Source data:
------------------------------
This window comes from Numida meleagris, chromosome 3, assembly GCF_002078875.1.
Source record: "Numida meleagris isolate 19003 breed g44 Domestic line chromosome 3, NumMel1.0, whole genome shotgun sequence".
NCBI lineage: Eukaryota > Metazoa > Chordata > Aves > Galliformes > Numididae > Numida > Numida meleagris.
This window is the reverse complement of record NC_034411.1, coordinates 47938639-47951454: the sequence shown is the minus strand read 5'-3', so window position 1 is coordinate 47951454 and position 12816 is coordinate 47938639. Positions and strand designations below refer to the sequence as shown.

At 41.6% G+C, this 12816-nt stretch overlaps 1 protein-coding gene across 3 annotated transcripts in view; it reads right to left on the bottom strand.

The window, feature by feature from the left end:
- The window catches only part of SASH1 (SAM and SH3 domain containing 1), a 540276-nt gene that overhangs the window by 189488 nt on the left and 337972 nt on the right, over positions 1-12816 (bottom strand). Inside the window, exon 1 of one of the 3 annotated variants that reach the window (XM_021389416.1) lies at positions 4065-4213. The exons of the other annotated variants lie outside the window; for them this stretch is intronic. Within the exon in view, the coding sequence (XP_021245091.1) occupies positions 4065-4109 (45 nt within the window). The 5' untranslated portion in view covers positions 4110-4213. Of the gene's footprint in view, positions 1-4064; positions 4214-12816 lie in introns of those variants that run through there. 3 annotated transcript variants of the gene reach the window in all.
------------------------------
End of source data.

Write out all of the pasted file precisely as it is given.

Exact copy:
This window comes from Numida meleagris, chromosome 3, assembly GCF_002078875.1.
Source record: "Numida meleagris isolate 19003 breed g44 Domestic line chromosome 3, NumMel1.0, whole genome shotgun sequence".
NCBI lineage: Eukaryota > Metazoa > Chordata > Aves > Galliformes > Numididae > Numida > Numida meleagris.
This window is the reverse complement of record NC_034411.1, coordinates 47938639-47951454: the sequence shown is the minus strand read 5'-3', so window position 1 is coordinate 47951454 and position 12816 is coordinate 47938639. Positions and strand designations below refer to the sequence as shown.

At 41.6% G+C, this 12816-nt stretch overlaps 1 protein-coding gene across 3 annotated transcripts in view; it reads right to left on the bottom strand.

The window, feature by feature from the left end:
- The window catches only part of SASH1 (SAM and SH3 domain containing 1), a 540276-nt gene that overhangs the window by 189488 nt on the left and 337972 nt on the right, over positions 1-12816 (bottom strand). Inside the window, exon 1 of one of the 3 annotated variants that reach the window (XM_021389416.1) lies at positions 4065-4213. The exons of the other annotated variants lie outside the window; for them this stretch is intronic. Within the exon in view, the coding sequence (XP_021245091.1) occupies positions 4065-4109 (45 nt within the window). The 5' untranslated portion in view covers positions 4110-4213. Of the gene's footprint in view, positions 1-4064; positions 4214-12816 lie in introns of those variants that run through there. 3 annotated transcript variants of the gene reach the window in all.